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|Title: ||Effect of two types of tree guards (with and without weed control) on tree seedling establishment.|
|Authors: ||Ladd, B|
|Issue Date: ||1-Apr-2010|
|Publisher: ||Ecological Society of Australia|
|Citation: ||Ladd, B., Larsen, J. R., & Bonser, S. P. (2010). Effect of two types of tree guards (with and without weed control) on tree seedling establishment. Ecological Management & Restoration, 11(1), 75-76.|
|Abstract: ||There are many potential problems that can limit the success of revegetation efforts (Close & Davidson 2002; Close et al. 2007), many products available for revegetation, and little independent research on the efficacy of those products. For example tree guards are commonly used to establish native woody plants in ecological restoration projects yet the effectiveness of tree guards in promoting seedling establishment is uncertain (Lai & Wong 2005; Close et al. 2007). Tree guards may protect seedlings from vertebrate herbivores, and/or protect seedlings from desiccating hot wind and/or frost (Corr 2003; Gould 2005). In Aldinga, South Australia the summers are hot and dry and it is possible that tree guards could aggravate this heat stress (Close et al. 2007). However, due to the Mediterranean climate, winters are cold and tree guards may be beneficial because they limit seedling exposure to cold stress during the early establishment phase. Here we present the results of a trial in which we evaluated the microclimate amelioration effect of two types of tree guard, with and without weed control, on seedling establishment in Pink Gum (Eucalyptus fasciculosa) in South Australia. © 2010, Ecological Society of Australia|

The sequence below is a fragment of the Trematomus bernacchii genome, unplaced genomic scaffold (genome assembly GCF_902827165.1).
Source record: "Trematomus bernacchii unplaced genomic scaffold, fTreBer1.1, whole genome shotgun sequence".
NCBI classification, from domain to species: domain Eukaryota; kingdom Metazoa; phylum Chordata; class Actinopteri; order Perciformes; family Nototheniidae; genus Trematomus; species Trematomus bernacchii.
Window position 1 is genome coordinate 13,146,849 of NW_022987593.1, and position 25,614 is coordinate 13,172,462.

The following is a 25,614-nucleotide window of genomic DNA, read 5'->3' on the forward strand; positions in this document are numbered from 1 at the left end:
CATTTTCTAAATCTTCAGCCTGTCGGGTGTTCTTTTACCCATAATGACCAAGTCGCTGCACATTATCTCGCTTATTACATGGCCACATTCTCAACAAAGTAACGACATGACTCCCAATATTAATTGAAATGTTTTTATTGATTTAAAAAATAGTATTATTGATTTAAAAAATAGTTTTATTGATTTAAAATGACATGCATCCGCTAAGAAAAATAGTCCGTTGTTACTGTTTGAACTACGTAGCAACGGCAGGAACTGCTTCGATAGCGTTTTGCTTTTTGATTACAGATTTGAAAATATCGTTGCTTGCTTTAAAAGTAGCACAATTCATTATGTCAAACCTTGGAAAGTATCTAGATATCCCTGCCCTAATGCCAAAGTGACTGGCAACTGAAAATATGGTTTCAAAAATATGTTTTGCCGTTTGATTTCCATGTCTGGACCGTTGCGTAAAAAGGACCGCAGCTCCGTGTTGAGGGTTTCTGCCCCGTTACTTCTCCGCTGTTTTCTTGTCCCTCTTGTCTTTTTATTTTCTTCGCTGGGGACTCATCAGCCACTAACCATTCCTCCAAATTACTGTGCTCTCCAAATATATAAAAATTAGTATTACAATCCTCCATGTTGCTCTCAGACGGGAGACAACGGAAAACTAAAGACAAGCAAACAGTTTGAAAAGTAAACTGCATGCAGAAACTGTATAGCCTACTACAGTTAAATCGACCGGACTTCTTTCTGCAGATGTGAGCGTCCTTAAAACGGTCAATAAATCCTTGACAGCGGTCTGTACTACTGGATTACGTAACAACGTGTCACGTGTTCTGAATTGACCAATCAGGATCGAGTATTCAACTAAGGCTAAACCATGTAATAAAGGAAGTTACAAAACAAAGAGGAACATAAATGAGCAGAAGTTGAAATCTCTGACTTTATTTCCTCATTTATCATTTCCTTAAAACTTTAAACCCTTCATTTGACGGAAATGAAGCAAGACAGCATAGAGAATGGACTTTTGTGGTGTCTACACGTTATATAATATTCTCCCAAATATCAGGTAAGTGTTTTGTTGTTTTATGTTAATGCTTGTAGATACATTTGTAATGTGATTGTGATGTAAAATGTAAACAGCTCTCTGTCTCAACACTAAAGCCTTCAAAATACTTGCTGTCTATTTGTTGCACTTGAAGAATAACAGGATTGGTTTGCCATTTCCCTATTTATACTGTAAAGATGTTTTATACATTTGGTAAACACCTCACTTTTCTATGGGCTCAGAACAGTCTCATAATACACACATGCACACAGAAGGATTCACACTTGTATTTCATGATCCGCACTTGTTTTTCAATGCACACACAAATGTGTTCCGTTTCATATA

|Appears in Collections:||Journal Articles|
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